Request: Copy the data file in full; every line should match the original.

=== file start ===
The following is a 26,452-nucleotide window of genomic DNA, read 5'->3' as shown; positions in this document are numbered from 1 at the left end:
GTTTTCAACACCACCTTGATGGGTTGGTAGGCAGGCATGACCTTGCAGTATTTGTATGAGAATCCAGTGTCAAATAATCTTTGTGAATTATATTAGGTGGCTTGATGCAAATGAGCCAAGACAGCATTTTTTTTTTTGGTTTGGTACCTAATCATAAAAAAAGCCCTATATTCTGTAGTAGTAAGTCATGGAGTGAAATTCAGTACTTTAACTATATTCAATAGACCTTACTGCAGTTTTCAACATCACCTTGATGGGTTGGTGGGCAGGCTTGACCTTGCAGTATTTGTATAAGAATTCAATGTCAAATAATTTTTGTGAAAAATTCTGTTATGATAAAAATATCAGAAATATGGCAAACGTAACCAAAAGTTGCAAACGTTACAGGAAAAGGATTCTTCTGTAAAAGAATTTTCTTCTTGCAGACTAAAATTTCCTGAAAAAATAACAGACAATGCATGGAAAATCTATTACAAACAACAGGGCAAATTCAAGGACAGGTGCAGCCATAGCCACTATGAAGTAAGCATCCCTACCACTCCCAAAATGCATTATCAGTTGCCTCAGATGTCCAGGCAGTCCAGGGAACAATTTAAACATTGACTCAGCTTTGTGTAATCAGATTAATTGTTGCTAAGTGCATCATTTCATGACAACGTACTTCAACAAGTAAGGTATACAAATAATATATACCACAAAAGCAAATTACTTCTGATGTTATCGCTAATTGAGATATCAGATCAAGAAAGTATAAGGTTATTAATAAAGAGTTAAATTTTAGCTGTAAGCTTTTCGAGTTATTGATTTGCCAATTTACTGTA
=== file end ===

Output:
The following is a 26,452-nucleotide window of genomic DNA, read 5'->3' as shown; positions in this document are numbered from 1 at the left end:
GTTTTCAACACCACCTTGATGGGTTGGTAGGCAGGCATGACCTTGCAGTATTTGTATGAGAATCCAGTGTCAAATAATCTTTGTGAATTATATTAGGTGGCTTGATGCAAATGAGCCAAGACAGCATTTTTTTTTTTGGTTTGGTACCTAATCATAAAAAAAGCCCTATATTCTGTAGTAGTAAGTCATGGAGTGAAATTCAGTACTTTAACTATATTCAATAGACCTTACTGCAGTTTTCAACATCACCTTGATGGGTTGGTGGGCAGGCTTGACCTTGCAGTATTTGTATAAGAATTCAATGTCAAATAATTTTTGTGAAAAATTCTGTTATGATAAAAATATCAGAAATATGGCAAACGTAACCAAAAGTTGCAAACGTTACAGGAAAAGGATTCTTCTGTAAAAGAATTTTCTTCTTGCAGACTAAAATTTCCTGAAAAAATAACAGACAATGCATGGAAAATCTATTACAAACAACAGGGCAAATTCAAGGACAGGTGCAGCCATAGCCACTATGAAGTAAGCATCCCTACCACTCCCAAAATGCATTATCAGTTGCCTCAGATGTCCAGGCAGTCCAGGGAACAATTTAAACATTGACTCAGCTTTGTGTAATCAGATTAATTGTTGCTAAGTGCATCATTTCATGACAACGTACTTCAACAAGTAAGGTATACAAATAATATATACCACAAAAGCAAATTACTTCTGATGTTATCGCTAATTGAGATATCAGATCAAGAAAGTATAAGGTTATTAATAAAGAGTTAAATTTTAGCTGTAAGCTTTTCGAGTTATTGATTTGCCAATTTACTGTA